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# binary numbers basic are?

i have been asked what the basic binary numbers are and couldn't not remember them MOD

Okay I'm going to copy an answer I gave to a very similar question a few years ago. It is very long and I recommend taking your time to read it, but when you're done you should be very comfortable with binary numbers after some practice. (Source: Computer Science Graduate Student :D)

This is going to be a long winded response so sit back, sip some tea and take this slow!

Normally when humans count we do so through the use of numbers represented like so: 19, 8, 345, 10. These numbers are what we call base 10 numbers. We call them base 10 because we formulate the values of these numbers by counting out how many 10s are in the value. We accomplish this by summing the values as they are multiplied by powers of 10, whose powers are represented by the values position. The position starts at 0, and is increases from right to left. Let's use `345` as an example of how to calculate a base 10 number.

We start off by figuring out the positions of each number:

• 5 is in the lowest position, position 0
• 4 is in the 2nd position, position 1
• 3 is in the highest position (in this given number), position 2

So now we calculate each position like I specified above, by multiplying the values by a power of 10 whose power is influenced by that values position!

Tip: When you see me say 10 to the power of something I will write it as so: `10 ^ something` this basically means that we are multiplying 10 by itself something amount of times. So for example. lets pretend I say 10 to the 3rd power, I am really saying: `10 ^ 3 = 10 x 10 x 10 = 1000`

• 5 : `5 x 10 ^ 0 = 5 x 1 = 5`
• 4: `4 x 10 ^ 1 = 4 x 10 = 40`
• 3: `3 x 10 ^ 2 = 3 x 100 = 300`

Now we add all the values up and we get `300 + 40 + 5 = 345`. That is how humans count. Now that you are familiar with that let's use the same concept to solve for your answer.

Computer do not count like humans they don't use base 10, instead they use base 2, because of this the only values a computer can use to represent a number is: 0 and 1 (which is 2 values when we start counting at 0). So when you see the binary number: `101101` you know that you need to find out what is value is by computing the 0s and 1s, like we did with base 10. The only difference here, is that we will be using `2 ^ something` since we are in base 2!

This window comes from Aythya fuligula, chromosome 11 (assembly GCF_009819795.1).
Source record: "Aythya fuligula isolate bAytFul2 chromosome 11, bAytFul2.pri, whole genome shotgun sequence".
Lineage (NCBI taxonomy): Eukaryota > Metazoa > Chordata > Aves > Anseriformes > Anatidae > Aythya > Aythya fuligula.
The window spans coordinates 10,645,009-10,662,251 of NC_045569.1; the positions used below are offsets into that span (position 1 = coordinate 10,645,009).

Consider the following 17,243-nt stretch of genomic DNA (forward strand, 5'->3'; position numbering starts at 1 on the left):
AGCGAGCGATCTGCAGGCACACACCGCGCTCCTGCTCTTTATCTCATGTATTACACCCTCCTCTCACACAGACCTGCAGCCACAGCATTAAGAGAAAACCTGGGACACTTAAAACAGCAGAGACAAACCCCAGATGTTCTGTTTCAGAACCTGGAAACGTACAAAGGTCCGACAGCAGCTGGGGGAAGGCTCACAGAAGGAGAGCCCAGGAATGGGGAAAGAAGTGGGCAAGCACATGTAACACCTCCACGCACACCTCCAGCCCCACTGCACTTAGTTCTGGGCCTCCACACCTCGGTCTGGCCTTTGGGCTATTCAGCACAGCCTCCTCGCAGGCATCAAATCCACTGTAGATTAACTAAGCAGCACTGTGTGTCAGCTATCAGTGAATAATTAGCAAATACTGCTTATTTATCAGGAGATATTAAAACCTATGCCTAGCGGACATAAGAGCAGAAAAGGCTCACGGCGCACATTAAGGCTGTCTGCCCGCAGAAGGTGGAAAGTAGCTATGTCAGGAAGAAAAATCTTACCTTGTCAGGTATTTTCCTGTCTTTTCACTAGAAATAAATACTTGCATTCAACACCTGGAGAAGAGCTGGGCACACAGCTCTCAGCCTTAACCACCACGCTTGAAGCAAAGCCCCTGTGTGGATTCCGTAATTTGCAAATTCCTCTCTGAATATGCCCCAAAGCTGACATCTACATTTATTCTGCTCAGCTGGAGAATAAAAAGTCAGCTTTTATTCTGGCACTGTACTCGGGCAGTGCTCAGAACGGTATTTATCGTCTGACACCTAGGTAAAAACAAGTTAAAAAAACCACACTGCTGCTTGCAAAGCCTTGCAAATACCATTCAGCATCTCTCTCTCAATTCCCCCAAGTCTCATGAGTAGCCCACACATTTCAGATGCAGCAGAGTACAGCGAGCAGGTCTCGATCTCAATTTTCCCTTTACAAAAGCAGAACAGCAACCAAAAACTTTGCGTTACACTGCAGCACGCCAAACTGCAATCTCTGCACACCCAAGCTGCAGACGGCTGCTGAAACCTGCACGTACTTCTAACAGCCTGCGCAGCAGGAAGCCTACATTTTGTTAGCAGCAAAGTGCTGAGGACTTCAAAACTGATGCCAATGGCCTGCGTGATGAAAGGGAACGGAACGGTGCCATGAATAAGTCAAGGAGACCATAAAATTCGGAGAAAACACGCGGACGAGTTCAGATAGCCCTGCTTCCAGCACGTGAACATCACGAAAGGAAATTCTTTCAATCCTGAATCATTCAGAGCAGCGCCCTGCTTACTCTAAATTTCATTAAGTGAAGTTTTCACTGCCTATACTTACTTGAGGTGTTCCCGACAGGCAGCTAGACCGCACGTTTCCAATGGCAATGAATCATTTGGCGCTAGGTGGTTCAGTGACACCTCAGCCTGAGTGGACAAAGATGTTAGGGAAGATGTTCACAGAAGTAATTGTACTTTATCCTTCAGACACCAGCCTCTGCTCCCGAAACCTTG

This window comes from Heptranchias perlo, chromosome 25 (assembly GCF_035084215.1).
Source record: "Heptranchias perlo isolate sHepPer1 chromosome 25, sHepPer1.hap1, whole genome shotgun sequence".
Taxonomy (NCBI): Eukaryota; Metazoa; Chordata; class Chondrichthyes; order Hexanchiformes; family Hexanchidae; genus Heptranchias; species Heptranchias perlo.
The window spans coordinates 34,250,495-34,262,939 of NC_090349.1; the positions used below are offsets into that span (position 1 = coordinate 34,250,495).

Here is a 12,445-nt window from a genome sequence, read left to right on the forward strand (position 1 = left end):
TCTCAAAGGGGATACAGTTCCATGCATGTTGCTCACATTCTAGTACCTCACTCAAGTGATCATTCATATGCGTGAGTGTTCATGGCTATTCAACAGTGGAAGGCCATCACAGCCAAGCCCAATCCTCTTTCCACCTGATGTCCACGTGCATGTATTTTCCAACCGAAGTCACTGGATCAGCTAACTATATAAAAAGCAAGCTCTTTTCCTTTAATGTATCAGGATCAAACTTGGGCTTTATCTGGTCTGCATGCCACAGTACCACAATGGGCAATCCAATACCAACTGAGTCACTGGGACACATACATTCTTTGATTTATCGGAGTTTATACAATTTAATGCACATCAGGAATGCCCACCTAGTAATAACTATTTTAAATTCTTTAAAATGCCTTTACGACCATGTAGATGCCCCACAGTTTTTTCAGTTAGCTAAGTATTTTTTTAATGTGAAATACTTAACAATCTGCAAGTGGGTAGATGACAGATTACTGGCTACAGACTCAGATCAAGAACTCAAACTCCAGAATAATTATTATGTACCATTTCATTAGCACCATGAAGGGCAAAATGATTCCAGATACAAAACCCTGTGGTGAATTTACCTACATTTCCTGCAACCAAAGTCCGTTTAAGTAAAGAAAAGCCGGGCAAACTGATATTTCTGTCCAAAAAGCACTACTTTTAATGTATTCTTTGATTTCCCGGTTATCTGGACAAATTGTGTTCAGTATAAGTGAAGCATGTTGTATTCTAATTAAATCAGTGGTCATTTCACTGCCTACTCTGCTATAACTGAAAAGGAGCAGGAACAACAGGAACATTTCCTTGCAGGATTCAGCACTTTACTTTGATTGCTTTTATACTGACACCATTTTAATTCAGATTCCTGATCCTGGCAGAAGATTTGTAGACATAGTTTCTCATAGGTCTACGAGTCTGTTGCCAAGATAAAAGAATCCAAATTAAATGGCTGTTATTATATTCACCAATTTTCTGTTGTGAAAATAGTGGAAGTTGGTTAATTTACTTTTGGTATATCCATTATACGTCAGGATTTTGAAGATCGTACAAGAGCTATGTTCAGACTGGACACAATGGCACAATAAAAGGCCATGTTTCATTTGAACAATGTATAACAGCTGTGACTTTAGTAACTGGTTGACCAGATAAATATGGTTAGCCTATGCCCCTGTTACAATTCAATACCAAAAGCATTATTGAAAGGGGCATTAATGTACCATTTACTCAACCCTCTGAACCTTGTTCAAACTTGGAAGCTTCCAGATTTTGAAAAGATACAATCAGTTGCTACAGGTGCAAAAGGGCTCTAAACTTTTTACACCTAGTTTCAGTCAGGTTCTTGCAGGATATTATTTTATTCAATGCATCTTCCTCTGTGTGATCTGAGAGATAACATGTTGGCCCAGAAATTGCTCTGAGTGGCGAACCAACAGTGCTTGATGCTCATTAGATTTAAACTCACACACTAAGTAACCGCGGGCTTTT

So let's find out the positions of that number starting from the right:

• 1 is in the lowest position, position 0
• 0 is in the 2nd position, position 1
• 1 is in the 3rd position, position 2
• 1 is in the 4th position, position 3
• 0 is in the 5th position, position 4
• 1 is in the highest position (at least for this number), position, 5

Now let's calculate them in the same order:

• 1: `1 x 2 ^ 0 = 1 * 1 = 1`
• 0: `0 x 2 ^ 1 = 0 * 2 = 0`
• 1: `1 x 2 ^ 2 = 1 * 4 = 4`
• 1: `1 x 2 ^ 3 = 1 * 8 = 8`
• 0: `0 x 2 ^ 4 = 0 * 16 = 0`
• 1: `1 x 2 ^ 5 = 1 * 32 = 32`

Now we add them up: `32 + 0 + 8 + 4 + 0 + 1 = 45`

So the binary number `101101` is the binary representation of the number: `45`!

Using this same logic do you think you can solve: `111`?

If you can't the answer is equal to: 5 + 2

0 Incorrect, I explain why and give you the right answer in my response to your answer above. I recommend you re-read my answer and practice converting binary numbers on your own until you are comfortable with them.

You can use this site here to help.

Hi Dane, thank you for your help. The langunes are new so receive a bit of time to get used to them.

00000001 = 1 x 0 = 0 2x0 = 0 3x0 =0 4x0 = 0 5 x 0= 0 6 x 0 =0 7 x 0 = 0 answer 0 Thus the formula for calculating is: `1 x (2 ^ 0)` which translates to `1 x (2 to the power of 0)` using your exponent rules you should be able to see that this is the equivalent of: 1 x 1 = 1.